Is there a cap on damages in Wisconsin medical malpractice cases?
Yes. Like many states, Wisconsin has a statute on the books that places a limit or “cap” on the amount of compensation a plaintiff can receive in a medical malpractice case. The controversial impact of laws like this is that, even where a plaintiff establishes the defendant’s liability for malpractice, there is a limit on the actual amount of damages the jury can award, regardless of the plaintiff’s specific losses.
Wisconsin lawmakers have put a $750,000 per-occurrence cap on non-economic damages in medical malpractice cases. For the details, check out Wisconsin Stat. section 893.55.
So, what are “non-economic damages”? In any injury case, non-economic damages include compensation for things like pain and suffering, emotional distress, and loss of enjoyment of life. Non-economic damages are said to be more “subjective” from plaintiff to plaintiff, and they’re not so easy to capture with a dollar amount.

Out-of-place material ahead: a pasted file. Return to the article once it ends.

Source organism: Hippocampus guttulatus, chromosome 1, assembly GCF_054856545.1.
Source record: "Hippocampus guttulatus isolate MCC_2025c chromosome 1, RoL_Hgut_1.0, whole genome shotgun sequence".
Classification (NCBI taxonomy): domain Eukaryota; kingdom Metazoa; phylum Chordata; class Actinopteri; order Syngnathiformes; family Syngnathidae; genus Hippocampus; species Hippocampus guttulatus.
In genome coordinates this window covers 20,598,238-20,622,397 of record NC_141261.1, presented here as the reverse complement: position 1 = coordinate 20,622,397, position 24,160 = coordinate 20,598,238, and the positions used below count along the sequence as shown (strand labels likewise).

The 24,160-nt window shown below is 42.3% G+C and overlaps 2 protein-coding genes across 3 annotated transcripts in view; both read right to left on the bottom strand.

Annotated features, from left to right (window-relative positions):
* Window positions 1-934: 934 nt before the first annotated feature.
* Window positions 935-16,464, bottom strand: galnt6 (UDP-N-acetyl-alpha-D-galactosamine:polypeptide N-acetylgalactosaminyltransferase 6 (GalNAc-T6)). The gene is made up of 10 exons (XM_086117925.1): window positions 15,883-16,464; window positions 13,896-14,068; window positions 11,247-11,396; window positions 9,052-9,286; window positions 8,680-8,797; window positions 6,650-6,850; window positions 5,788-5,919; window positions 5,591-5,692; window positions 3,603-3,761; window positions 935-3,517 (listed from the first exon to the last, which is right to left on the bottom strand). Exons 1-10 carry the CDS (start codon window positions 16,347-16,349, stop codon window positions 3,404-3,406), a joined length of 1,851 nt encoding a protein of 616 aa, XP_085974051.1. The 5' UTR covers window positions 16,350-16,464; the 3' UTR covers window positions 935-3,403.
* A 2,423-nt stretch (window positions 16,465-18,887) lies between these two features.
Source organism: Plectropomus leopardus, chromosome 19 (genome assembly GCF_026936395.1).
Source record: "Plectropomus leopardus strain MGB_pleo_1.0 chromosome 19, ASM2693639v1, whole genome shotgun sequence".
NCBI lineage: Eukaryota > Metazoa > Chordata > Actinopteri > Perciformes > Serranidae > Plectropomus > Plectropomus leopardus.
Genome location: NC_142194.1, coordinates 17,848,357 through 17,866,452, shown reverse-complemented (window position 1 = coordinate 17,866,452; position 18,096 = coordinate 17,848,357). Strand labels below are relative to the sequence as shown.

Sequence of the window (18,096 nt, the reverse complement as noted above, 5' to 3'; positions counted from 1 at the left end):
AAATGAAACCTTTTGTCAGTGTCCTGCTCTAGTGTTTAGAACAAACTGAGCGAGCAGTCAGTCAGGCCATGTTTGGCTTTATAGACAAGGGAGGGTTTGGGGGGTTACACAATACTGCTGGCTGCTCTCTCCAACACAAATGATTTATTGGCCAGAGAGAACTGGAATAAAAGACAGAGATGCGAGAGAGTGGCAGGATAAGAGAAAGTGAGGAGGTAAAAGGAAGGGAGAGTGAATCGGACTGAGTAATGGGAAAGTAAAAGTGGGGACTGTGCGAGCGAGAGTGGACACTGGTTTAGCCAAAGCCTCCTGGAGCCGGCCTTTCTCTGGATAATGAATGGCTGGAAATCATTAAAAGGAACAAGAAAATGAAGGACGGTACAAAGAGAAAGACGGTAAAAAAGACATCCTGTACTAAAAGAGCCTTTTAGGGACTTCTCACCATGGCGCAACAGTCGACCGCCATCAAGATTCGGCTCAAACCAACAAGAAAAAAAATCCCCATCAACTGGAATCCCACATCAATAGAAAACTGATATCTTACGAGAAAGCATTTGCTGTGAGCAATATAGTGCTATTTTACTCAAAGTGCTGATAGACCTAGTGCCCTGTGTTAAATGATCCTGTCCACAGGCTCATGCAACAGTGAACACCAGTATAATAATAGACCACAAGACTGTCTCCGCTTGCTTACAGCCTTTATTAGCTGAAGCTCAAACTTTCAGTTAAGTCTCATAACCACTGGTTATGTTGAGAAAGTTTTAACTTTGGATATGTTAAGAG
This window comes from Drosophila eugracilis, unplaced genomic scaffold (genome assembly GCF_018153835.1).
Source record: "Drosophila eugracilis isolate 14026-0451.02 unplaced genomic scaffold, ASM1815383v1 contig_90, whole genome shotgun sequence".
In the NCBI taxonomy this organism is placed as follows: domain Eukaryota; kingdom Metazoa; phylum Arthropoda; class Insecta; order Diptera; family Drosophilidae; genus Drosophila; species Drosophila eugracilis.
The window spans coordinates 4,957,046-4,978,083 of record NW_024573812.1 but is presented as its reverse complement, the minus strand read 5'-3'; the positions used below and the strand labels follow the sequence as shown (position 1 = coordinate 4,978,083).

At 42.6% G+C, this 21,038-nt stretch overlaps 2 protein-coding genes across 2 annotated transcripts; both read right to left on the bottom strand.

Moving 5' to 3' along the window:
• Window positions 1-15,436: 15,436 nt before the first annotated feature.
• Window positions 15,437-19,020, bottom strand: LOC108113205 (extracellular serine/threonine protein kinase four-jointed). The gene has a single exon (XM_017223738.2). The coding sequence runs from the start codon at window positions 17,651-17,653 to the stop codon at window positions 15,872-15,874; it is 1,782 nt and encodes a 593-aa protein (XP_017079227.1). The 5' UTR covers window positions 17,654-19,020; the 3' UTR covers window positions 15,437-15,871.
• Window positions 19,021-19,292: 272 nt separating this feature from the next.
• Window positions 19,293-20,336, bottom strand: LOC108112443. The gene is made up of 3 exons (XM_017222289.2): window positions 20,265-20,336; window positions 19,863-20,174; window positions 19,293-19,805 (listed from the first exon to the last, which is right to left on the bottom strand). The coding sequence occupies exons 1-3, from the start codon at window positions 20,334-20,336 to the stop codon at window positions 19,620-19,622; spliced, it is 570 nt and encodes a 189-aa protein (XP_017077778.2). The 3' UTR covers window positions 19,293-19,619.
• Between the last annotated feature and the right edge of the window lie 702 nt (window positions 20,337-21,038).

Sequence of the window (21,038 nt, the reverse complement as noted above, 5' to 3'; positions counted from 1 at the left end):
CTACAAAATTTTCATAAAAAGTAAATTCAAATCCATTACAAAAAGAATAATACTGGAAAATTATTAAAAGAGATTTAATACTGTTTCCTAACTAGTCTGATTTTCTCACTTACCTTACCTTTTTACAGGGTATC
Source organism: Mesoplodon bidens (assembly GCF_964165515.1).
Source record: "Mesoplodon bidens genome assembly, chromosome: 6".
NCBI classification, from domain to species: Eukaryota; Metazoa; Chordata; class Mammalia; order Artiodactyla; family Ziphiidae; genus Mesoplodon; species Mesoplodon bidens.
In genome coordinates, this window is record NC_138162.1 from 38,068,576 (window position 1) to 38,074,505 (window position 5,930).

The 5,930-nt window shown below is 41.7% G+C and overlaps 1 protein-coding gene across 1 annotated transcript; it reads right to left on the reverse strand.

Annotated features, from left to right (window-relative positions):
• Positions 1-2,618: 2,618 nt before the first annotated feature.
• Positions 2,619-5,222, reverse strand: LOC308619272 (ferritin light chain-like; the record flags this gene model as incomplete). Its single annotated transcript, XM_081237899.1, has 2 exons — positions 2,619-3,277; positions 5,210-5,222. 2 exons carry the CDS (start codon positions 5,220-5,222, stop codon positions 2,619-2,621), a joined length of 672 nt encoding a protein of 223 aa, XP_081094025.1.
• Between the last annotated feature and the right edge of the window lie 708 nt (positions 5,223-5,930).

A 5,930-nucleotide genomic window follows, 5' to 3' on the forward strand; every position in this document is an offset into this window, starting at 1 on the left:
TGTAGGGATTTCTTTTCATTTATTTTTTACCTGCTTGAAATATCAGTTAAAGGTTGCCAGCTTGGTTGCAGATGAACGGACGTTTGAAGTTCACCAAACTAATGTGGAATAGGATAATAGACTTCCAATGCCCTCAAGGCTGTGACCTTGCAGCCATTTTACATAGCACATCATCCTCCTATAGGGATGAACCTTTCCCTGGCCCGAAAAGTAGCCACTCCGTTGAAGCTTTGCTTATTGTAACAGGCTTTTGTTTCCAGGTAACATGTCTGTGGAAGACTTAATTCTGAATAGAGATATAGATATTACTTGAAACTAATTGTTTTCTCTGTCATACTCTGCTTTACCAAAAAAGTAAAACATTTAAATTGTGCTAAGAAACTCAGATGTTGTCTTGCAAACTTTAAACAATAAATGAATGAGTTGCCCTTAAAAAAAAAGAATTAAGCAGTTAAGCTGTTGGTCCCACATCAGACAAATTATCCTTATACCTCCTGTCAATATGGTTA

Remember that Wisconsin does not cap economic damages in medical malpractice cases. Economic (sometimes called “special”) damages typically consist of payment for past and future medical care, reimbursement of lost income, compensation for lost earning capacity, and other financial losses that can be attributed to the defendant’s malpractice.
Editor's note: In July 2017, a Wisconsin appeals court ruled that the state's $750,000 cap on non-economic damages is "unconstitutional on its face." The decision is almost certain to be appealed to the Wisconsin Supreme Court, which could issue a definitive ruling on the issue, so stay tuned.
Learn more about Medical Malpractice Claims.
by: David Goguen, J.D.